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SportsColumnistsDavid Lennon

Zack Wheeler shows he belongs in Mets’ rotation

New York Mets starting pitcher Zack Wheeler (45)

New York Mets starting pitcher Zack Wheeler (45) delivers a pitch against the Miami Marlins during a spring training game at Roger Dean Stadium on March 27, 2017. Photo Credit: USA TODAY Sports / Steve Mitchell

PORT ST. LUCIE, Fla.

A few days ago, this debate was over in our minds. Robert Gsellman had pitched his way into the No. 5 spot, returning WBC hero Seth Lugo was at worst a great bullpen piece and Zack Wheeler would be left behind in Florida for some fine-tuning after a roller-coaster two-year rehab from Tommy John surgery.

Easy, right?

And then the past 24 hours happened, forcing us to rekindle the discussion all over again, exactly one week from Opening Day. Right after Steven Matz wound up in limbo because of elbow tenderness, Wheeler did what very few besides himself expected Monday against the Marlins in Jupiter. All but written off from the April rotation, in his do-or-die moment of spring training, Wheeler stepped up and gave the Mets a serious reason to reconsider.

Facing Miami’s regular lineup, Wheeler allowed two hits in five scoreless innings. He walked two and struck out three. But the most remarkable part? He was surprisingly efficient in needing only 70 pitches.

Previously, the command issues were his Achilles’ heel. The mid-90s fastball had been there. The funky breaking stuff had, too.

The concern, however, was the possibility of Wheeler exhausting the bullpen by April. But if Monday’s performance is to be believed, that changes things.

One scout at Roger Dean Stadium gave a big thumbs-up on Wheeler, saying he looked plenty capable of getting big-league hitters out next week. If that’s the case, we’re reversing field from a week ago. Give Wheeler a shot at the rotation.

“I showed them, ‘Hey, I’ve still got it,’ ” Wheeler said. “When I need to lock in, I can lock in. I think today proved that I am ready.”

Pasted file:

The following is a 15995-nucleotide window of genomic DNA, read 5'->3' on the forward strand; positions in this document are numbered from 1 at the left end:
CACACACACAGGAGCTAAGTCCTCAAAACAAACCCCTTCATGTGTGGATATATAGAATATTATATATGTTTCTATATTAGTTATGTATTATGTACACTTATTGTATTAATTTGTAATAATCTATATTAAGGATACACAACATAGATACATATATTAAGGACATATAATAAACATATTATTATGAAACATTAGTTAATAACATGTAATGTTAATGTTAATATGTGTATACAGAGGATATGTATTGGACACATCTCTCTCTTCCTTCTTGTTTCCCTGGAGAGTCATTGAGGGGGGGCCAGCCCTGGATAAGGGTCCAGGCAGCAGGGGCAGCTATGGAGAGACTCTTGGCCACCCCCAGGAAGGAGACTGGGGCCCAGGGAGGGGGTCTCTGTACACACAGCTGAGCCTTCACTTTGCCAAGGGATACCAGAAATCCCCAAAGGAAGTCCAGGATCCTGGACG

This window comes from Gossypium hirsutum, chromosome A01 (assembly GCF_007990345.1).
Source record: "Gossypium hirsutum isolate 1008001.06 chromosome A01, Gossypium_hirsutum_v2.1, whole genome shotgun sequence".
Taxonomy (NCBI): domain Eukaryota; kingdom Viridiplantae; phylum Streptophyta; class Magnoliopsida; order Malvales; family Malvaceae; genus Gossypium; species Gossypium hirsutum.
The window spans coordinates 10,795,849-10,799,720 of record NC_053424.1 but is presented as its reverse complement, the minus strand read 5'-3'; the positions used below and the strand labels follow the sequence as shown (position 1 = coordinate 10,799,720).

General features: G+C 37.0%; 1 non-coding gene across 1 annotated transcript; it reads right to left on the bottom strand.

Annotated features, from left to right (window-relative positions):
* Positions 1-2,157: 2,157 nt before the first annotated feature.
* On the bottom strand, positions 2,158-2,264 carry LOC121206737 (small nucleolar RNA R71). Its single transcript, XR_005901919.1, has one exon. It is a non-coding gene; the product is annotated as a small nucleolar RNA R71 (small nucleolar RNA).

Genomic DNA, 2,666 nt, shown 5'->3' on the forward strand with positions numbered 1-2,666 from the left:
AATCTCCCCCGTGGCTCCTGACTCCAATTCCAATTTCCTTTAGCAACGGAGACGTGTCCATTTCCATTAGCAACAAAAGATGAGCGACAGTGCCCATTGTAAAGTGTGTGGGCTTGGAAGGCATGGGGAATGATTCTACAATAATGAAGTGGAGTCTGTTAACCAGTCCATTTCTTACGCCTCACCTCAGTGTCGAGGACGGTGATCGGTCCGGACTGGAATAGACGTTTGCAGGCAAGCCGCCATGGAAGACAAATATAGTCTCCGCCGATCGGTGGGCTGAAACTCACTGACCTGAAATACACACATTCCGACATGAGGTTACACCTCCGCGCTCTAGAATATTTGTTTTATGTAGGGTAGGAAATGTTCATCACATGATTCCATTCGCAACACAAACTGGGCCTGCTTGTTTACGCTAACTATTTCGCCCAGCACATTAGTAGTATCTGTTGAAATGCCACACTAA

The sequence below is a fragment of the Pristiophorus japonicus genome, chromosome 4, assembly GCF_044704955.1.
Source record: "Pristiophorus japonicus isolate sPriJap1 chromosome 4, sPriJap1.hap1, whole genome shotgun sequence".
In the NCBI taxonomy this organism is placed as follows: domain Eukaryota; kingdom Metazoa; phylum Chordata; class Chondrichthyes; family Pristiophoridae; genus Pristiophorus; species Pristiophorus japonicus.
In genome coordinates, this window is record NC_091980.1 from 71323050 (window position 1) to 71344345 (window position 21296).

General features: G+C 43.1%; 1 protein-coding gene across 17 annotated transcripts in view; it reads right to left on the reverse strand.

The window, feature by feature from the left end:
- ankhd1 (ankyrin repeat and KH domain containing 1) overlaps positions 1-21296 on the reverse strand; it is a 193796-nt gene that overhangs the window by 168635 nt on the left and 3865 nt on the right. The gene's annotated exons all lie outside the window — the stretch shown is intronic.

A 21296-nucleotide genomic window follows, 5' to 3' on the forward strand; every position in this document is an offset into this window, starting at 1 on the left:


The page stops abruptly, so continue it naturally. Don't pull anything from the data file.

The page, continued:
That’s probably what we liked most about Wheeler’s outing. He was a money pitcher when he absolutely had to be, a quality not measured by radar guns.

The Mets plan to huddle Tuesday to discuss their roster options, and given their wealth of pitching, there really are no bad choices. It’s just a matter of optimizing the pieces.

Wheeler seems best suited for the rotation while Lugo — who has relief experience — is a more appropriate fit for the bullpen.

As for the Wheeler-in-relief argument, which Sandy Alderson suggested last week still was alive, we just don’t see it. Wheeler appeared completely out of sync when he piggy-backed Matz last Wednesday, and Terry Collins even said afterward that his disrupted routine was part of the problem. It also makes no sense after not using Wheeler in that role during spring training.

Enter Lugo. Before he and Gsellman excelled down the stretch to save the Mets’ 2016 season, Lugo made nine relief appearances, striking out 16 and walking six in 17 innings. He also had a 0.94 WHIP and opponents batted .185 against him.

Sticking Lugo in the bullpen is not a knock against him. It’s just that he’s more versatile than Wheeler, and Lugo didn’t sound at all defeated when the possibility was raised after his own Monday start.

“I just want to be on the team,” Lugo said. “If I can get on the team, that’s most important.”

Sounds as if he’s already mentally prepared for the job.

As for Lugo’s rough outing against the Nationals, who battered him for eight hits and four runs in 4 1⁄3 innings, that’s easily put aside. Trea Turner twice went deep off him and Bryce Harper added one of his two homers on the day. But unlike Wheeler, who treated Monday’s start like an audition, Lugo was more low-key about it. He admitted that downshifting from the super-charged WBC environment with Puerto Rico turned out to be a bigger adjustment than he imagined. His velocity was down and his slider was flat.

“It’s hard to ramp up and then try to go back down to ramp straight back up again,” Lugo said of the emotional swing. “It’s something that I’ve never done.”

One factor used as ammunition to hold Wheeler back is the discussed innings limit, which the Mets have stated to be in the range of 120 to 125. But with so much depth — and no crystal ball to see four months in advance — that’s even more of a reason to use Wheeler while he’s physically capable of helping. Who knows what happens down the road?

Worry about April first. And put Wheeler in the rotation.

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